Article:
Ciudad del Carmen Is Located on the southern Gulf side of the Yucatan located about 45 miles south of Campeche. There are many opportunities for Tarpon & snook in the small bay and along the gulf side waters as well. Again not many Bonefish or permit this far down but occasionally they make an appearance. Tarpon and snook are the main targets here.

Ascension Bay Ascension Bay which stretches over 300 square miles, is world-renowned for its populations of Bonefish, Permit, Tarpon and Snook. The seemingly endless expanse of flats, mangroves and lagoons are legendary for the number of fish, remarkable diverse birdlife and natural beauty. There are schools of bonefish, large numbers of Permit, Tarpon and Snook, offering anglers some of the most productive salt water flats fishing on the planet. It’s the perfect destination to catch your first Bonefish. Widely regarded as the toughest flats fish to take on a fly, Permit thrive in Ascension Bay’s protected habitat. Anglers also have a better than average shot at a Grand Slam daily.

Costa Maya Is a major cuise port located about 27 miles North of Xcalak. While there is great fishing in the area, it is dense in population and traffic as a cruise destination and finding a reputable guide and accruate instruction may require more work than other places in the Yucatan. It’s worth it to travel to Xcalak which is divided by a small river from Ambergris Caye.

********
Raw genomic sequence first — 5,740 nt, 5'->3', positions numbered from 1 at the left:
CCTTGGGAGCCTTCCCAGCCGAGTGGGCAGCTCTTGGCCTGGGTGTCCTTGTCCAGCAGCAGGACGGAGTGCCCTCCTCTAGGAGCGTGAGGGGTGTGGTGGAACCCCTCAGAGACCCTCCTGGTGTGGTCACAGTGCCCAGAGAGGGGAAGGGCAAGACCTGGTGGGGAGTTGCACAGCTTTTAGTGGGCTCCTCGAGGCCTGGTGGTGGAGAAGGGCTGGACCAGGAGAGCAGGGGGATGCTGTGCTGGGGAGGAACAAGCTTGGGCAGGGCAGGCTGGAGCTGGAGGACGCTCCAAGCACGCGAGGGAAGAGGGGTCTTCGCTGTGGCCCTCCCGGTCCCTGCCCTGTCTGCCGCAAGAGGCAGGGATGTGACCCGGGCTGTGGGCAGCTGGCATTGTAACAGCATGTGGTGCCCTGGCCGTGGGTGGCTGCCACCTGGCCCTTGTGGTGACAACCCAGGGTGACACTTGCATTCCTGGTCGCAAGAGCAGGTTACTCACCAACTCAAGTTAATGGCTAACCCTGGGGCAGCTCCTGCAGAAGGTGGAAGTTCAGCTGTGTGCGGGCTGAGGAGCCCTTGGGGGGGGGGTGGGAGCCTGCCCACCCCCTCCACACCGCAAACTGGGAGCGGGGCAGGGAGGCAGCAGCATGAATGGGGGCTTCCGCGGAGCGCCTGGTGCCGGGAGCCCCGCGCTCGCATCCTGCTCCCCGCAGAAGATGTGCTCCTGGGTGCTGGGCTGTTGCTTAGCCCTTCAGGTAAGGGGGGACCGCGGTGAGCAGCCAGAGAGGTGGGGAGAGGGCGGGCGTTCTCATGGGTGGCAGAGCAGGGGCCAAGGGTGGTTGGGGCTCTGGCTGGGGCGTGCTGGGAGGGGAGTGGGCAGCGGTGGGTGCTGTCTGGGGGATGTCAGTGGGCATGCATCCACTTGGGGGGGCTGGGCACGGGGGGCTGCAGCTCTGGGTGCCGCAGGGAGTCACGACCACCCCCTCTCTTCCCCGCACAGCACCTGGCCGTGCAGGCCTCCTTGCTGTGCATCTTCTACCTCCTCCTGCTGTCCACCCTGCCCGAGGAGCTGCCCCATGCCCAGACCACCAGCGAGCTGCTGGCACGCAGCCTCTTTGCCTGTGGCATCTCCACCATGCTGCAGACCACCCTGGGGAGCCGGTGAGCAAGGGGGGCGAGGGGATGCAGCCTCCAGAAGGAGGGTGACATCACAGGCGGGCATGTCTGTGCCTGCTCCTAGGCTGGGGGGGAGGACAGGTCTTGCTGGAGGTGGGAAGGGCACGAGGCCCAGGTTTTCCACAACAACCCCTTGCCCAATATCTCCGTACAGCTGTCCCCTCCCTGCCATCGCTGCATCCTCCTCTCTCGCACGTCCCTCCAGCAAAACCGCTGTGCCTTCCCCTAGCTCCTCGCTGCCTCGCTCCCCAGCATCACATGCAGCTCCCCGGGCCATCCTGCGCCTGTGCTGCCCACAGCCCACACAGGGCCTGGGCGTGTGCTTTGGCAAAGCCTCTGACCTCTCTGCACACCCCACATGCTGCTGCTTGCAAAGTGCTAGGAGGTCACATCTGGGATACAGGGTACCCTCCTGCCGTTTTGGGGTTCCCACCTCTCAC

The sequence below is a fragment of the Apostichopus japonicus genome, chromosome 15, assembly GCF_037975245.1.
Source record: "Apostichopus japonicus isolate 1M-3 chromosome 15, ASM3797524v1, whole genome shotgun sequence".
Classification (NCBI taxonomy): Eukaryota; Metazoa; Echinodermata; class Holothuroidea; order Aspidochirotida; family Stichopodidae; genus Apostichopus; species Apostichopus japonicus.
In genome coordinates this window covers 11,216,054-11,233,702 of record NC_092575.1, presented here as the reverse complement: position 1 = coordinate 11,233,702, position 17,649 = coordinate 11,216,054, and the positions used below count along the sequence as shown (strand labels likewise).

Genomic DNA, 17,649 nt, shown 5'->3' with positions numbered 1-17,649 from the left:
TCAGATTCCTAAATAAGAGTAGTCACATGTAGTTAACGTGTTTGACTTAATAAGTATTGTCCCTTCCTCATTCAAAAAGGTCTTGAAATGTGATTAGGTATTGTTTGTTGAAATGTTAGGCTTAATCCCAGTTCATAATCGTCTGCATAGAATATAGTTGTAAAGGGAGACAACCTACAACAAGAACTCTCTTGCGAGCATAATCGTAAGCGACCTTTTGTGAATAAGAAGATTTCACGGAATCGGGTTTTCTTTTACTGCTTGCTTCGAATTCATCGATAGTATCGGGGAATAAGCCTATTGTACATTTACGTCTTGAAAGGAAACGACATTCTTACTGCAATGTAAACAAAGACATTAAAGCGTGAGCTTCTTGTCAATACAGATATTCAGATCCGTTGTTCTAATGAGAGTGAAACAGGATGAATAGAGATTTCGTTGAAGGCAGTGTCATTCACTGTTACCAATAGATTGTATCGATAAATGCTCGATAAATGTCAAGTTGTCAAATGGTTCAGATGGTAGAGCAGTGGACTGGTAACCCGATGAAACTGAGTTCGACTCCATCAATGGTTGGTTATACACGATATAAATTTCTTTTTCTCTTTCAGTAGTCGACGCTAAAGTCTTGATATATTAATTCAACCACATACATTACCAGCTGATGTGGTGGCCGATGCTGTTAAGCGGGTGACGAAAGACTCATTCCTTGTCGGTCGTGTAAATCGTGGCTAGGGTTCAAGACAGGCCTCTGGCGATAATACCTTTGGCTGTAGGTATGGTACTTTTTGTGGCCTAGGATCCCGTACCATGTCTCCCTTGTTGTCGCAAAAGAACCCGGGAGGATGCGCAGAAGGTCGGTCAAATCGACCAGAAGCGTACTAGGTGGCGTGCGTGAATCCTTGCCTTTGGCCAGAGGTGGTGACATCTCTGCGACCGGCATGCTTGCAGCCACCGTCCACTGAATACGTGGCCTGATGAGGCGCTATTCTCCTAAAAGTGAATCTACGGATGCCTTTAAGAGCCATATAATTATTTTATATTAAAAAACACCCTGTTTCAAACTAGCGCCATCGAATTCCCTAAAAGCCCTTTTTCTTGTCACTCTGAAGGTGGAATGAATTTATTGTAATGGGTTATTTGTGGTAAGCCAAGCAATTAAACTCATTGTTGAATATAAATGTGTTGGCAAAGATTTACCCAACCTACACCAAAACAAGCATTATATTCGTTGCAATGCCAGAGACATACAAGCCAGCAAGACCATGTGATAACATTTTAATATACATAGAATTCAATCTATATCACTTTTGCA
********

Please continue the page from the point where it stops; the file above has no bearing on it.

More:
Xcalak Probably the best kept secret in Mexico. Xcalak is an abundant fishery just north of Ambergris Caye in Belize. It is a year round Permit fishery which offers both wading and fishing from the boat. The permit range from 4-40 lb (2-18kg) but the average is in the 10-12 lb (4-5 kg) range. The are bonefish here but they not plentiful like the fish in the Bahamas, you should get some chances so make them count. The tarpon that show up here are the migrating tarpon therefore the tarpon fishery is seasonal. They usually show up in the spring and April -June becomes the time to target them. There could be chances at baby tarpon in the various creeks and streams but if you are going to Xcalak, focus on Permit. It’s one of the best permit fisheries in the world and it is not very well known in the fly fishing community but its just a matter of time. The fishing is consistently good in Xcalak.

Banco Chinchorro is a small collection of mangrove islands & vast sand flats about 25 miles east of Costa Maya which is a prime permit & bonefish. It is easily reached by boat conditions of course dictate exactly how easy it is to get there. Best to stay in Costa Maya there are a few resorts there and arrange for your guide to take you there. Permit is the main target but again Big Tarpon can be caught here during the seasonal migration. You can also see bonefish as well, so the chance for a grand slam is definitely good here.